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Nutritional Value of Diet Tonic Water

by
author image Carol Luther
Carol Luther has more than 25 years of business and technical writing experience and 10 years of experience in international health project management, which includes child survival, youth AIDS and health systems information technology. Luther's work has appeared in "Diamond" magazine and online at Global Progress, Mahalo, Trazzler and Wcities. She has a master's degree in public and international affairs from the University of Pittsburgh.
Nutritional Value of Diet Tonic Water
Tonic water has added sodium. Photo Credit Jupiterimages/Photos.com/Getty Images

Tonic water is a nonalcoholic beverage that contains filtered water, carbon dioxide, minerals and quinine. Manufacturers add carbonation to the water to create the fizz that characterizes tonic water and club soda. The presence of quinine requires sugar and flavorings to moderate its bitter taste. Added sugar causes regular tonic water to have as many calories as the average canned soda, according to the Centers for Disease Control and Prevention. Diet versions of tonic water have far fewer calories. Whether you drink tonic water as a mixer with alcoholic drinks or for the crisp flavor and bubbles, neither version provides any significant nutrients. The main benefit that you get is rehydration from drinking water.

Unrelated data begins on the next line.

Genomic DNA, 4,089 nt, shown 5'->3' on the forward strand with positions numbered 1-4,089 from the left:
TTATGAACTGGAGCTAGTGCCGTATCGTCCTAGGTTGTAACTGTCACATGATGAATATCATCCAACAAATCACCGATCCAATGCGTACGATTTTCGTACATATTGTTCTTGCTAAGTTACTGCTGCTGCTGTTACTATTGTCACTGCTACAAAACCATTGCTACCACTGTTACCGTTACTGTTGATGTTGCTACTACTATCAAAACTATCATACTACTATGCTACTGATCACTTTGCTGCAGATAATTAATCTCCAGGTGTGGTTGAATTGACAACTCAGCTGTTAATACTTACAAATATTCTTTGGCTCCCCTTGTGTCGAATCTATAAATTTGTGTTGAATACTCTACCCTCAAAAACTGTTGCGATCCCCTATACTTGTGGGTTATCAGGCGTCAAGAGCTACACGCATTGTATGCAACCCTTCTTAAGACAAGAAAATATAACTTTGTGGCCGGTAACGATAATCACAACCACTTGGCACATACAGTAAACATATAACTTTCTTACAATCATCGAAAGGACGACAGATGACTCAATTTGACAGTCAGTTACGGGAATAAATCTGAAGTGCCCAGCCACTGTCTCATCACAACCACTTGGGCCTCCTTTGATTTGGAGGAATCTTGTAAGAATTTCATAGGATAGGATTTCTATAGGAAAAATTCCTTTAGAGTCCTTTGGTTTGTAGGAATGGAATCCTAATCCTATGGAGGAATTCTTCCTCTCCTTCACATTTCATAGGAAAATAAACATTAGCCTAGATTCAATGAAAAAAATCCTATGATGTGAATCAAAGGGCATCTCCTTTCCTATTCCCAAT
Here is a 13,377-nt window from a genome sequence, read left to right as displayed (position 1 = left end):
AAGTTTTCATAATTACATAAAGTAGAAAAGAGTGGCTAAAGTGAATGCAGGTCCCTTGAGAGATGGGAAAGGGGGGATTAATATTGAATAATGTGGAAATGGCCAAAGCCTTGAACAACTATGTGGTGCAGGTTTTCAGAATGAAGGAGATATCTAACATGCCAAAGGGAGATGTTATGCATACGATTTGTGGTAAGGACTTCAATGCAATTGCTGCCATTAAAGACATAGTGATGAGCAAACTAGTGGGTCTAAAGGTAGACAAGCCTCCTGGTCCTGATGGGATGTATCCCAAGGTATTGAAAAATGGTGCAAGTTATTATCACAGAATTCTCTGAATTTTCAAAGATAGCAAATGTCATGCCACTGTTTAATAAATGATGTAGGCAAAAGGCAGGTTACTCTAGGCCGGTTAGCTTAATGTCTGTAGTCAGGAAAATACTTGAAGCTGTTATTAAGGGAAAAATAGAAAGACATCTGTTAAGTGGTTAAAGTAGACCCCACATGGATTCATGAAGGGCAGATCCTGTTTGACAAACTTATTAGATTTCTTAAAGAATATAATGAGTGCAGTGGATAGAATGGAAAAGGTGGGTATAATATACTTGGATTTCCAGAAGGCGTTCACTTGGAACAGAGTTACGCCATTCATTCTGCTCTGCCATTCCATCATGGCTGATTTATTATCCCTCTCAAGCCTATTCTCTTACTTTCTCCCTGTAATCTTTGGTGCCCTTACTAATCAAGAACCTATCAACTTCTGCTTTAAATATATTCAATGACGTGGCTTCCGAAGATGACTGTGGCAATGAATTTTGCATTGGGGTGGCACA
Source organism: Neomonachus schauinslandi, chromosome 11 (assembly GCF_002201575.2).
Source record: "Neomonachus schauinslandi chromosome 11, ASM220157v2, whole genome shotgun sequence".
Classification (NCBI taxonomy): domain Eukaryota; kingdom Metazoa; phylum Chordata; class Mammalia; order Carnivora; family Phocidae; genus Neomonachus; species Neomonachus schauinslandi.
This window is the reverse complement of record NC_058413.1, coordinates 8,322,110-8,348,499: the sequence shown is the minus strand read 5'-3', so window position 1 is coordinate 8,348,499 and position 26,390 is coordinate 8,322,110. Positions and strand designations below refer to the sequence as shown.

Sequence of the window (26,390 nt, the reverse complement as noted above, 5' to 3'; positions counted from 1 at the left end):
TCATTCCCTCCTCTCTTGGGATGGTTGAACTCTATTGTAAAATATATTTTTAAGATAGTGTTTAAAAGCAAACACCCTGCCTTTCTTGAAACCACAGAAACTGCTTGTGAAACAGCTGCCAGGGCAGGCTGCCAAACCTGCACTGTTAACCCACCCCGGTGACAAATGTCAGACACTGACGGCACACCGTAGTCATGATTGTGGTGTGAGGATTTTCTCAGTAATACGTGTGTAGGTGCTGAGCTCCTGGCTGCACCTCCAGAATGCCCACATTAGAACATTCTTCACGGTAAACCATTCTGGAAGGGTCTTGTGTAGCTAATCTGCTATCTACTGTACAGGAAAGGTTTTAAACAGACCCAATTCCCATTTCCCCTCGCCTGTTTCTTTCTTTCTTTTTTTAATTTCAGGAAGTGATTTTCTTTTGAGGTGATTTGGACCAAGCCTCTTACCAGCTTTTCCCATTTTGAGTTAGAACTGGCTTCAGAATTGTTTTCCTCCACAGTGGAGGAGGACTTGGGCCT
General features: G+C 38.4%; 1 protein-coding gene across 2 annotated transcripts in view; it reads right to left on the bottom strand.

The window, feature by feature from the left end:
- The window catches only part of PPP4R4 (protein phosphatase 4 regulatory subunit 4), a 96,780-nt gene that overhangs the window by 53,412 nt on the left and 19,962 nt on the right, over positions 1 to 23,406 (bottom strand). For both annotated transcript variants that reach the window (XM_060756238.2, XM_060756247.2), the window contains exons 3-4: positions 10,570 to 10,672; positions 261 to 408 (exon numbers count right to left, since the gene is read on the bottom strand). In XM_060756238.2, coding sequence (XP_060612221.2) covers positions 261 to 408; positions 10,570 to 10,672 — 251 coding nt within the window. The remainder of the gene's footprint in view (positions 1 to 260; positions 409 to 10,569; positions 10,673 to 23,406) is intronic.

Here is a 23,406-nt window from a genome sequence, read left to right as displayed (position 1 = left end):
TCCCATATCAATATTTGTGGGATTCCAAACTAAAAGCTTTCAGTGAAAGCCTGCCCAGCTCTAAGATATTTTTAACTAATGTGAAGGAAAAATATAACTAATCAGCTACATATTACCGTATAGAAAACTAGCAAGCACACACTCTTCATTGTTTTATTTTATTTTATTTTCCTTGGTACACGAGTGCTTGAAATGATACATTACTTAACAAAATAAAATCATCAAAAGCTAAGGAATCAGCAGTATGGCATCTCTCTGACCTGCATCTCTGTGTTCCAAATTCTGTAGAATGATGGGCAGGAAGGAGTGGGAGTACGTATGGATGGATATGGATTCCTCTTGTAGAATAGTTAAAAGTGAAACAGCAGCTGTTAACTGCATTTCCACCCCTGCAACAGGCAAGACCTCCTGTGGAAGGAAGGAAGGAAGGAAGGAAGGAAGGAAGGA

Calories

The calories in diet tonic water depend on the brand. Comparing two national brands, Schweppes and Seagram's, provides a calorie average. Seagram's diet tonic water has 3 calories per 8-ounce serving, according to website Food Picker. The Schweppes diet version of tonic water has no calories, according to the company's website. Compared with regular tonic water, you save 82 calories with Schweppes or 79 with Seagram's.

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Sodium

The sodium content of tonic water varies by manufacturer. The Schweppes brand contains 65 mg of sodium per 8-ounce serving. Seagram's 8-ounce serving of tonic water has 32 milligrams of sodium.

Nutrients

Although tonic water does not provide any nutrients at significant levels, it does contain trace amounts of minerals, according to the U.S. Department of Agriculture. The minerals present in tonic water are calcium, copper, fluoride, iron, manganese and zinc. The U.S. Food and Drug Administration rates foods and beverages that provide less than 5 percent of the daily value of any nutrient as poor sources. None of these minerals provides at least 5 percent of the DV.

Tonic Water Alternatives

The ingredients in tonic water often include citric acid, sodium citrate, sodium benzoate, quinine and flavoring agents, along with the water. Diet versions also contain an artificial sweetener, such as aspartame or saccharin. For a zero-calorie carbonated drink with no additional ingredients, you can substitute plain carbonated water for diet tonic water when preparing most mixed drinks. For hydration, carbonated or plain water with a spritz of lemon eliminates both calories and unnecessary sodium.

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References

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